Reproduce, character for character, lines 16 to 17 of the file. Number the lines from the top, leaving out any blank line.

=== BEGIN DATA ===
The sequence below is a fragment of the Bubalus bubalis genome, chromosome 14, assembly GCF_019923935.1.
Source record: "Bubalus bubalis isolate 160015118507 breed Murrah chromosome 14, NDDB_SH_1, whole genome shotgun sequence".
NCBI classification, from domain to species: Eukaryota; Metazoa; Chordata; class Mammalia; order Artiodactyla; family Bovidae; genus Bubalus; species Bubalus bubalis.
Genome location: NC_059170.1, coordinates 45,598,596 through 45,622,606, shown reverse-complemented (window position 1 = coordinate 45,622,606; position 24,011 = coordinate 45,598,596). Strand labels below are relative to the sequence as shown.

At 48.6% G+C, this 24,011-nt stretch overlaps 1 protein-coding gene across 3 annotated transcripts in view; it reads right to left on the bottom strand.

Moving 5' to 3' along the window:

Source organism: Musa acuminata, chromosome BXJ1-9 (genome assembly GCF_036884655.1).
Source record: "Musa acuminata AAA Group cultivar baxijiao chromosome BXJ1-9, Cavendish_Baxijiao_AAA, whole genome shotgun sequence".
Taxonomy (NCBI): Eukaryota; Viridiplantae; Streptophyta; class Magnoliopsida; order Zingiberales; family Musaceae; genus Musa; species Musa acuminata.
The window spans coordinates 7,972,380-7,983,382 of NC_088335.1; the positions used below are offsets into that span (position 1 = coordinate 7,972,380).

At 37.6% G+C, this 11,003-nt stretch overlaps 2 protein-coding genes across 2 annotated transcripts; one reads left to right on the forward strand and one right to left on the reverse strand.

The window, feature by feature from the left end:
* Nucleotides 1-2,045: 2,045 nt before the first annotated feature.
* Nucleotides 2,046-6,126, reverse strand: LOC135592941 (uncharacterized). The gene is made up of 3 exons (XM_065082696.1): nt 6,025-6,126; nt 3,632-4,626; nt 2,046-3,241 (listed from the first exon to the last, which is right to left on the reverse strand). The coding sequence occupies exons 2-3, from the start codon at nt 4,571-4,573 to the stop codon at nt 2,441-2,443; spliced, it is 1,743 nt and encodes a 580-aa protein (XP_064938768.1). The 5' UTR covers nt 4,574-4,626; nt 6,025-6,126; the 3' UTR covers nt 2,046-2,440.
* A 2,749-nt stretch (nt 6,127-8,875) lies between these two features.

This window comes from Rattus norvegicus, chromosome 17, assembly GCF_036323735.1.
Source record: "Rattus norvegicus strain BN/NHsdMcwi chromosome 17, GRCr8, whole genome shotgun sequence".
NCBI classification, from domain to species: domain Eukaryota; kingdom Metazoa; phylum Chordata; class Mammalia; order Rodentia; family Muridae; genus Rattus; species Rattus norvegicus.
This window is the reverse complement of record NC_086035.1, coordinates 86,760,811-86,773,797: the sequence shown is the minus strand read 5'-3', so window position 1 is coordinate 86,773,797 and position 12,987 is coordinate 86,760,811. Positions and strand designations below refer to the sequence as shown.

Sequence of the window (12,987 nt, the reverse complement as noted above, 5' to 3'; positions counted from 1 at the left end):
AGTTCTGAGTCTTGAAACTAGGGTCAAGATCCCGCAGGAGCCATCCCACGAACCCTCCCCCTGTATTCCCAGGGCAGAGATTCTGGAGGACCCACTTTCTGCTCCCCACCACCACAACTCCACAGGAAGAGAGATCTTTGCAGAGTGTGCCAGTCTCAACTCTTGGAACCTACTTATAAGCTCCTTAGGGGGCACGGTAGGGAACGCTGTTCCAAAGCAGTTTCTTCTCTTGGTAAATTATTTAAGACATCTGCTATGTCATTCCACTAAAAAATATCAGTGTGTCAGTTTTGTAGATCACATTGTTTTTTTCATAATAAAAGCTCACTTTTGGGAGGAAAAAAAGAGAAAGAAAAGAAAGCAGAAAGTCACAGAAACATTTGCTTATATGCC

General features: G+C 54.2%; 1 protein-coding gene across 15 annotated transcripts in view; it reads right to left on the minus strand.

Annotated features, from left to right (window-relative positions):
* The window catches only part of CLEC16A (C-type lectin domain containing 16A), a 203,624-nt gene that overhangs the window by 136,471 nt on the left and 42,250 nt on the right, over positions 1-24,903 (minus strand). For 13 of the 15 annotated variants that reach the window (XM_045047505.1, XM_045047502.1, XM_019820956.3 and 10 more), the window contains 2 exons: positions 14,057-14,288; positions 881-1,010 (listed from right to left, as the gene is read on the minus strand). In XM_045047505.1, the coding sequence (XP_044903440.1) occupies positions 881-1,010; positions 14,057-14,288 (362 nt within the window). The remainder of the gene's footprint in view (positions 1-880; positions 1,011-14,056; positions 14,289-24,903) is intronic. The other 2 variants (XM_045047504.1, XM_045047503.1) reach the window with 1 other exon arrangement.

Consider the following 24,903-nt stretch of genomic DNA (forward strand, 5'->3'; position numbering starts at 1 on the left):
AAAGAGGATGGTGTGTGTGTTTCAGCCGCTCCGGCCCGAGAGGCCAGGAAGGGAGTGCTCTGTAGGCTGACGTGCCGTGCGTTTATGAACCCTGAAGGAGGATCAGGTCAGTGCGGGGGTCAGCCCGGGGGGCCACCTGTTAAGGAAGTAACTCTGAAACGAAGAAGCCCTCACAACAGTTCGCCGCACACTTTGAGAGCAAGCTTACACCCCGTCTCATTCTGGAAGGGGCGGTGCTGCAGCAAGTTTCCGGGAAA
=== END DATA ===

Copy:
This window comes from Rattus norvegicus, chromosome 17, assembly GCF_036323735.1.
Source record: "Rattus norvegicus strain BN/NHsdMcwi chromosome 17, GRCr8, whole genome shotgun sequence".